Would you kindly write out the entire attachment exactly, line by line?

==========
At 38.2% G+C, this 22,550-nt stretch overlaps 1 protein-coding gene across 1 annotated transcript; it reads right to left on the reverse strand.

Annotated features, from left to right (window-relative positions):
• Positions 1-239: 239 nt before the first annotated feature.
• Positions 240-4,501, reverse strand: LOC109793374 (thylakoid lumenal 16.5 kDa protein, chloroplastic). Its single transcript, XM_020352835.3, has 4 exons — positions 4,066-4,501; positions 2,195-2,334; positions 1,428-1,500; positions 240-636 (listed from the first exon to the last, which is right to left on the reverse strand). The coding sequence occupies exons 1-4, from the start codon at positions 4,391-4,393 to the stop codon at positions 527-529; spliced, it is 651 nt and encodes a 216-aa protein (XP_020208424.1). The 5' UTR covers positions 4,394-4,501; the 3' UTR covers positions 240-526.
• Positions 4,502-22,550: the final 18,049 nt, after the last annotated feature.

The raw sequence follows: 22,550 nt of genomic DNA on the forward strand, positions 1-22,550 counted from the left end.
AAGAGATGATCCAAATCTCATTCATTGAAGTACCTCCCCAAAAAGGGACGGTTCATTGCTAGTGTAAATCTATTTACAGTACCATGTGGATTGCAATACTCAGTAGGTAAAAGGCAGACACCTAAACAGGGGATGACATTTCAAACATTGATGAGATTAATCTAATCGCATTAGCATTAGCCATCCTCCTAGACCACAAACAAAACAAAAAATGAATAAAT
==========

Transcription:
At 38.2% G+C, this 22,550-nt stretch overlaps 1 protein-coding gene across 1 annotated transcript; it reads right to left on the reverse strand.

Annotated features, from left to right (window-relative positions):
• Positions 1-239: 239 nt before the first annotated feature.
• Positions 240-4,501, reverse strand: LOC109793374 (thylakoid lumenal 16.5 kDa protein, chloroplastic). Its single transcript, XM_020352835.3, has 4 exons — positions 4,066-4,501; positions 2,195-2,334; positions 1,428-1,500; positions 240-636 (listed from the first exon to the last, which is right to left on the reverse strand). The coding sequence occupies exons 1-4, from the start codon at positions 4,391-4,393 to the stop codon at positions 527-529; spliced, it is 651 nt and encodes a 216-aa protein (XP_020208424.1). The 5' UTR covers positions 4,394-4,501; the 3' UTR covers positions 240-526.
• Positions 4,502-22,550: the final 18,049 nt, after the last annotated feature.

The raw sequence follows: 22,550 nt of genomic DNA on the forward strand, positions 1-22,550 counted from the left end.
AAGAGATGATCCAAATCTCATTCATTGAAGTACCTCCCCAAAAAGGGACGGTTCATTGCTAGTGTAAATCTATTTACAGTACCATGTGGATTGCAATACTCAGTAGGTAAAAGGCAGACACCTAAACAGGGGATGACATTTCAAACATTGATGAGATTAATCTAATCGCATTAGCATTAGCCATCCTCCTAGACCACAAACAAAACAAAAAATGAATAAAT